IBM experts positive about Belfast but highlight need to focus on long term

9 Oct 2013

Belfast communities are committed to making a difference in their city but need to make more time to focus on the future and less time looking back.

That is one of the conclusions reached by the six-person IBM team who visited the city for three weeks as part of its Smarter Cities Challenge, which aims to help cities around the world deal with pressing city problems.

Belfast was one of just 100 global cities, out of 400 cities that applied, to be chosen to take part in this three year philanthropic programme valued at $400,000 – making it the first on the island of Ireland and the third in the UK to be selected.

The team concluded that the city was in much better physical condition and its communities were much safer than many cities across the USA.

They found that the city has undergone impressive levels of regeneration work, provides significant opportunities for investment and is committed to providing resources to address social change.

IBM also stated that Belfast people were its biggest asset and they commented on the warmth of the welcome they received throughout their visit.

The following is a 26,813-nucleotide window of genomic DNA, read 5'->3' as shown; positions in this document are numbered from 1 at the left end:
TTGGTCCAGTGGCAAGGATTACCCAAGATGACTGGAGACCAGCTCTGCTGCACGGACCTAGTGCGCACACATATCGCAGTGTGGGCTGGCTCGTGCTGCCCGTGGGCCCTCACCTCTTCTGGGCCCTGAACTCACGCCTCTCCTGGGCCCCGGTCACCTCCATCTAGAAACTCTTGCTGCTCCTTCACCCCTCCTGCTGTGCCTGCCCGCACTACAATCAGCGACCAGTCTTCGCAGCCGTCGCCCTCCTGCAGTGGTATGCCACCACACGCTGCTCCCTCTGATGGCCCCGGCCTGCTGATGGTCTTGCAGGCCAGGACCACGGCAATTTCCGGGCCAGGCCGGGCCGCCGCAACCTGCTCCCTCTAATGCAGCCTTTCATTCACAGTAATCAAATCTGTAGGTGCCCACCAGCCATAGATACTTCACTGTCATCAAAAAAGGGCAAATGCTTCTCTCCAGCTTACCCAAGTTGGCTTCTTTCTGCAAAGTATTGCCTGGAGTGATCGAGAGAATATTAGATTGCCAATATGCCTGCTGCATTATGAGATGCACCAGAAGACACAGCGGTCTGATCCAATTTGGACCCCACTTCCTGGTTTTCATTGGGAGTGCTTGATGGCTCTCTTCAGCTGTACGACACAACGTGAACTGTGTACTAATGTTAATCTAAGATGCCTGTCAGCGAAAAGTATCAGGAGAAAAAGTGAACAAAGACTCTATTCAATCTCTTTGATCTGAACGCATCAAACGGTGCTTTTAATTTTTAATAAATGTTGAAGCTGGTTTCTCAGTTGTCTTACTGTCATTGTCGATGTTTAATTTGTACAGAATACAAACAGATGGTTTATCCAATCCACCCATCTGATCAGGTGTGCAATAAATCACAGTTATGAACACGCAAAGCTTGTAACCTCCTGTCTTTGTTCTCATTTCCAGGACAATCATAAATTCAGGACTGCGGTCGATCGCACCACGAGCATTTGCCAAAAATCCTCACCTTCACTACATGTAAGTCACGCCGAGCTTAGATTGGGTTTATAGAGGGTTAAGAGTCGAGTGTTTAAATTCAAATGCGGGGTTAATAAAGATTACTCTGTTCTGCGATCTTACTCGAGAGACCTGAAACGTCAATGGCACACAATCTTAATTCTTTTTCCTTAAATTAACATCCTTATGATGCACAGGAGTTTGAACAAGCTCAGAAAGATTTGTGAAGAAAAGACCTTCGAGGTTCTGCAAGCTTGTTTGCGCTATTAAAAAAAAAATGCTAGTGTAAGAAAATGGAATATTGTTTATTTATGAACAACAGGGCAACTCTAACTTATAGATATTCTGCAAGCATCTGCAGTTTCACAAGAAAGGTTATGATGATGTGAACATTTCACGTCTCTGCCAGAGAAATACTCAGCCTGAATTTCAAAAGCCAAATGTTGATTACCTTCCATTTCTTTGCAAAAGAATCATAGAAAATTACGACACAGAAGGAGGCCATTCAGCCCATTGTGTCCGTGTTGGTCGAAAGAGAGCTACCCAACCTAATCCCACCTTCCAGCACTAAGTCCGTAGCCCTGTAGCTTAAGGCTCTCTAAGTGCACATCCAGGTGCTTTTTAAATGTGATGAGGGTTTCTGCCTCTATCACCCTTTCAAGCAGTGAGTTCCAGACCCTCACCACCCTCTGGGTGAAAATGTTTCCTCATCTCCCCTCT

However, they pointed out that perceptions of inequality led to too many people being unwilling to leave their own communities for work and that the sense of belonging they felt in their own local areas needed to be translated into city-wide pride.

Lord Mayor, Councillor Máirtín Ó Muilleoir, said: “After three weeks of analysis they have provided the city with a set of recommendations to help us get a lot smarter about how to spend public money on addressing some of the challenges that our city faces.

“They have provided us with advice on how we collaborate across agencies so that as a city we can target public money only on the best interventions that will bring about real and long term improvements to people’s lives.

“The council will take the recommendations gifted to the city by IBM and work with other key city stakeholders and government departments to build a smart city information hub so that we can make better and evidence based decisions for the future of this city and its people.

“Councils are about to change fundamentally by 2015 and the powers of the city, particularly in relation to planning the future of communities, will greatly increase. The recommendations from IBM will be essential in making sure that we agree the right priorities for the city and how to deliver them with the resources we have. “